A skip company boss who made almost £1m from running an illegal waste transfer site has been ordered to pay back some of the money.
Raymond Shepherd, who ran Darlington-based Albert Hill Skip Hire, was found to have made £980,207 from operating the site unlawfully between 2008 and 2012.
On 23 February, following a four-day confiscation hearing at Teesside Crown Court, Shepherd was given a confiscation order to pay back £14,000 of available assets.
He could face up to six months in prison if he fails to pay, and will have to pay back more of the £1m sum if he comes into more assets.
Shepherd was given 18 months in prison in December 2013 after the Environment Agency concluded an investigation into the illegal waste operation. He was also disqualified from being a company director for 10 years.
Two other men, who have not been named by the Environment Agency, were given suspended prison sentences in 2013, and Albert Hill Skip Hire was fined £100,000.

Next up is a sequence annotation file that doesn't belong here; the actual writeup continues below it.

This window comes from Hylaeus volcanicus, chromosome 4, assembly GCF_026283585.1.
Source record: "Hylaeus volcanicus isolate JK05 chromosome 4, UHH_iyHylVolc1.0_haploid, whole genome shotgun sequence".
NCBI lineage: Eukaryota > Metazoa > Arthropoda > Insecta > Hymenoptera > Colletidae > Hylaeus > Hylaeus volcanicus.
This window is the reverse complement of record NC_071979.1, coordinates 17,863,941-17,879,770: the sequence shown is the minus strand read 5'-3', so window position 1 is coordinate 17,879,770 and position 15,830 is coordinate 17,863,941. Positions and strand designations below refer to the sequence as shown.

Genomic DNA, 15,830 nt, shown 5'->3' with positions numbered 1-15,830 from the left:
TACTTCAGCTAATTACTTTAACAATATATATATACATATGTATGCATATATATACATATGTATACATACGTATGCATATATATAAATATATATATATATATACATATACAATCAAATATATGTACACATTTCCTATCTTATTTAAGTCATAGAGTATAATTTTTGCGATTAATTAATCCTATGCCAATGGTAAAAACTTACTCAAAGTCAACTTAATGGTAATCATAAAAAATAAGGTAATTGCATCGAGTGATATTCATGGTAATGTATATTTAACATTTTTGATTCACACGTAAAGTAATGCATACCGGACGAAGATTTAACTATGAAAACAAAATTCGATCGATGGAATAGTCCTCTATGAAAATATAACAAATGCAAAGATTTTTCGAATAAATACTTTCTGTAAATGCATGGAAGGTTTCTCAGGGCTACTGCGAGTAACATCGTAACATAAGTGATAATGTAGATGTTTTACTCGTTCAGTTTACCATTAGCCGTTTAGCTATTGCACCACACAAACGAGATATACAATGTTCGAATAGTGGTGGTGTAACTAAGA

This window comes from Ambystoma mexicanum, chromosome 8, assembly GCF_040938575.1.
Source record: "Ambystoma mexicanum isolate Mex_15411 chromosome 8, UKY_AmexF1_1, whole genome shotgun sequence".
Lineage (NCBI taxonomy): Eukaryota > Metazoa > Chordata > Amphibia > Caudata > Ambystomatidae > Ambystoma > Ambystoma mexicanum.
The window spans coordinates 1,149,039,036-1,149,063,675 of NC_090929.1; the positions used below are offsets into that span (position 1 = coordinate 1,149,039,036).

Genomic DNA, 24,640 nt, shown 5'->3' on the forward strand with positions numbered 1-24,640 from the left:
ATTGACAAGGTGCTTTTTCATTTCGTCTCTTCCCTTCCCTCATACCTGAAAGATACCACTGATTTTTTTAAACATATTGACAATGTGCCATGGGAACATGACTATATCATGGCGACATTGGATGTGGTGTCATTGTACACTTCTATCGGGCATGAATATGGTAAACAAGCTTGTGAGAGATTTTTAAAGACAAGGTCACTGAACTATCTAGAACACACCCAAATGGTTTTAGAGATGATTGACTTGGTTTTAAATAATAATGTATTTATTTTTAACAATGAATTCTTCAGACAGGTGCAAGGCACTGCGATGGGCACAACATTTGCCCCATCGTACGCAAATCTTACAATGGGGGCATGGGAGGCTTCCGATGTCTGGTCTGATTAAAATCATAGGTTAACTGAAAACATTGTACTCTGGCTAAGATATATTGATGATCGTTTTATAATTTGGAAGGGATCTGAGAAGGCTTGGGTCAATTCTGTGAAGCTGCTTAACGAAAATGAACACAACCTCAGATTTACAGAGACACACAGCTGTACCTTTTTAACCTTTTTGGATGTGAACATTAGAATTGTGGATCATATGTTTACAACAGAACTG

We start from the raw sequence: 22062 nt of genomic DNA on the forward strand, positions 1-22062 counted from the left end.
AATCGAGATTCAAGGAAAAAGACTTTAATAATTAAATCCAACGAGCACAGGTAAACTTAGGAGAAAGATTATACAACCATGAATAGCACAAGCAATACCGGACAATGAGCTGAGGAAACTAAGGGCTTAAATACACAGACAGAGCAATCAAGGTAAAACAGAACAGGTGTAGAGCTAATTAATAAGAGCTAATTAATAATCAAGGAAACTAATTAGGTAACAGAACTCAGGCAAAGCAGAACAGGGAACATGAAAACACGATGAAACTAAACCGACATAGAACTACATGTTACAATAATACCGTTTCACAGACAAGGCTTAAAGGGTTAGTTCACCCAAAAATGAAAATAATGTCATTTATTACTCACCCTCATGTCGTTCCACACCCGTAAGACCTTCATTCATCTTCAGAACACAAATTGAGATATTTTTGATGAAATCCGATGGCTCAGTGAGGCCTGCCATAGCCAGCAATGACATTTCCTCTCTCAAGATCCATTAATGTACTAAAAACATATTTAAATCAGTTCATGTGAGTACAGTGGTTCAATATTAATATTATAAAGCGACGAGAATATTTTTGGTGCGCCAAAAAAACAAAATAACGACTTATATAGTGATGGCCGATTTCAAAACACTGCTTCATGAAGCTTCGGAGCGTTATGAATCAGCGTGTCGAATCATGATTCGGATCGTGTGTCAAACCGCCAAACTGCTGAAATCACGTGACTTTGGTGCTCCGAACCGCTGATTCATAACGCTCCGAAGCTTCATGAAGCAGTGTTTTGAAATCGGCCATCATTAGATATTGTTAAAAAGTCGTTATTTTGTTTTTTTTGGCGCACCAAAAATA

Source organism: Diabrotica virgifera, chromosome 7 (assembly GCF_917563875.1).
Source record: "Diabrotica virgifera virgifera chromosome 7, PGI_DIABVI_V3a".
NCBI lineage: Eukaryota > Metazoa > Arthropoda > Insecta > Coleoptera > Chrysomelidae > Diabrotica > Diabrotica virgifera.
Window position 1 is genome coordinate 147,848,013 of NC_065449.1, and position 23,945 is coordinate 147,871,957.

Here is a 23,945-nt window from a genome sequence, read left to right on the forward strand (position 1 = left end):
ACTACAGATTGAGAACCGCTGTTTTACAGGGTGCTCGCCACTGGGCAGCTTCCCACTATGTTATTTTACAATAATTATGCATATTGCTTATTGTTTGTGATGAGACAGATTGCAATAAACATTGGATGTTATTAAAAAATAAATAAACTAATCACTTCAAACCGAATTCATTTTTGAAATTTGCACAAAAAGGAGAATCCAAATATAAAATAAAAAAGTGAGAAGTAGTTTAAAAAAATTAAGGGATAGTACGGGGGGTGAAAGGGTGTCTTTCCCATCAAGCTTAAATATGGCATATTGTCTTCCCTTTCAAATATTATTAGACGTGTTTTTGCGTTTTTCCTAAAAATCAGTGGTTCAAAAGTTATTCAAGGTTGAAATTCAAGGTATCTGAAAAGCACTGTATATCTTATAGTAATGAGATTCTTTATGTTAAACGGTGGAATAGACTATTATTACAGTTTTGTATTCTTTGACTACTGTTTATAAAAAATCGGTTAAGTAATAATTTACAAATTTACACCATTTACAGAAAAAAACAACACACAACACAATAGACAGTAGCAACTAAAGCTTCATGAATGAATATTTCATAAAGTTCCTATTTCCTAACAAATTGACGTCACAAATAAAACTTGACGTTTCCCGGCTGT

The business, which previously held a restricted O-licence authorising up to four vehicles and three trailers, began running the illegal waste site in Dodsworth Street, Darlington, in July 2008. It received a permit in April 2009, but by November 2009 it was given its first enforcement notice.
More enforcement notices were served in 2010; a suspension notice was given in 2011; and it had its permit revoked in 2012.
An investigation by the Environment Agency discovered that the company had been depositing and storing waste on an access road and cement-bound asbestos was found on the site.
Two major fires broke out at the site. The waste has since been cleared.
Shepherd argued that the activities at the sites were carried out lawfully.
Oliver Harmar, North East area director for the Environment Agency, said: “This is a debt that will follow Raymond Shepherd around for the rest of his life. It sends out a message to the industry that waste crime does not pay and not only will we hit people with court action but we’ll then hit them in the pocket.
“Shepherd’s illegal waste operations were carried out in the interests of profit, unfortunately at the expense of the environment. Not to mention by not complying with regulations, he undermined legitimate businesses.”
A previous proceeds of crime hearing in 2015 saw Shepherd’s son, Tony Shepherd, ordered to pay back £350,000. He failed to do so and was sent to prison for three years in May 2016.